At the end of each year I have a look at the website analytics to see which items were the most popular.
Over the year there were 60,000 unique visitors with 25% visiting the site on multiple occasions. The US provided 30% of the visitors and the UK 10% with Germany, Canada and Japan around 5%. As might be expected 60% of the visitors were using a Mac, but 25% of the visitors were Windows users and 10% iOS. Looking at the last month's Mac visitors, 53% were using Mac OS X 10.13, 25% 10.12 and 12% 10.11.
Safari and Chrome (each 41%) were the most used web browsers with the once dominant Internet Explorer down at 2%.
The most viewed blog pages in 2017 were
- Installing Molden
- ChemBioDraw and Word 15
- Mac OSX installer for Coot
- Scientific keyboards for iOS
- Tools for Mac Fortran Programmers
The most popular web pages were (other than the main page)
- Fortran on a Mac
- Cheminformatics on a Mac
- Data Analysis Application on a Mac
- Hints and Tutorials
- Reference Management
The continued popularity of the Fortran on a Mac web page is interesting, I'm not a big Fortran user but if anyone knows of items that could be added to the page I'd be delighted to hear about them. I've done a couple of updates to the Cheminformatics on a Mac page and I think I'll need to add a section on Bioconda in the future.
Interestingly the Scientific Applications under High Sierra page was of only transient popularity. It seem this update to Mac OSX was relatively benign with very few issues.
2017 also saw the 2000th download of iBabel, iBabel is a GUI (graphical user interface) for the open source cheminformatics toolkit OpenBabel. It also provides an interface to a variety of tools built using OpenBabel and a molecule viewer. I'm planning to do an update to iBabel to take advantage of some of the updates to OpenBabel but if you have any suggestions I'd happy to see if I can include them.
2017 also saw the migration of the website from http to https, a change that went pretty seamlessly with only a couple of minor glitches.
The Twitter feed is increasing in popularity with 390 followers. The most popular tweets were
The RSS feed still has around 100 followers
I just noticed that the latest version of iBabel has been downloaded over 1000 times, this is fantastic news and it certainly allows me to justify the effort put into creating the application.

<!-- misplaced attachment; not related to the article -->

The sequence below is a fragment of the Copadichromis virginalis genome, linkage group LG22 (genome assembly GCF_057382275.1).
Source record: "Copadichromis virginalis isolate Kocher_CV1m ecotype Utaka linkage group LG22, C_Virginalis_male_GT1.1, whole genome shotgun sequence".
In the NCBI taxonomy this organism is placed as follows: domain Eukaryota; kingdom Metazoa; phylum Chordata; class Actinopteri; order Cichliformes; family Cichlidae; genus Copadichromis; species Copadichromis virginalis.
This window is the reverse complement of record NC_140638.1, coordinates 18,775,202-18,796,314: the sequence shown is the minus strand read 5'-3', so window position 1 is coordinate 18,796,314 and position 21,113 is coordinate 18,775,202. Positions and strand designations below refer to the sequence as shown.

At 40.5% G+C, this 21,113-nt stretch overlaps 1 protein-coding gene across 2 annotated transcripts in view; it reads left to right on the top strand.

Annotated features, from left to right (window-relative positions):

I’m occasionally asked about the best way to install OpenBabel and I usually refer people to the page I wrote on installing cheminformatics tools on a Mac, this gives instructions on how to install a wide variety of cheminformatics toolkits and applications.
If you only want to install Openbabel then the best way is to use Homebrew.
Homebrew is a package manager for Mac OSX that installs packages in it’s own directory then symlinks the files to /usr/local. To install Homebrew you first need to have access to the command line tools for Xcode, the easiest way to do this is to download Xcode from the Mac Appstore
- Start Xcode on the Mac.
- Choose Preferences from the Xcode menu.
- In the General panel, click Downloads.
- On the Downloads window, choose the Components tab.
- Click the Install button next to Command Line Tools. You are asked for your Apple Developer login during the install process.
Or You can download the Xcode command line tools directly from the developer portal as a .dmg file. https://developer.apple.com/downloads/index.action. On the "Downloads for Apple Developers" list, select the Command Line Tools entry that you want.
To install Homebrew type this command in the Terminal
ruby -e "$(curl -fsSL https://raw.github.com/Homebrew/homebrew/go/install)"
The 'brew doctor' command checks everything is fine. e.g. it will warn if the developer tools are missing, and if there are unexpected items in /usr/local/bin and /usr/local/lib that may clash and might need to be deleted.
It is a good idea to first update the package list
To install a range of cheminformatics packages we can use a custom “tap” created by Matt
brew tap mcs07/cheminformatics
Then to specifically install Openbabel use
brew install mcs07/cheminformatics/open-babel
To check OpenBabel is working type this in a Terminal window:
obabel -:'C1=CC=CC=C1F' -ocan Fc1ccccc1 1 molecule converted
I just noticed that the latest version of iBabel has now been downloaded over 700 times since it was released at the start of the year.
iBabel started out as an AppleScript Studio application designed as a front-end to OpenBabel DOI, this was updated several times and is now an ApplescriptObjC application built with Xcode. As well as acting as a front-end to OpenBabel it also provided a front-end to tools built on OpenBabel and a molecule viewer.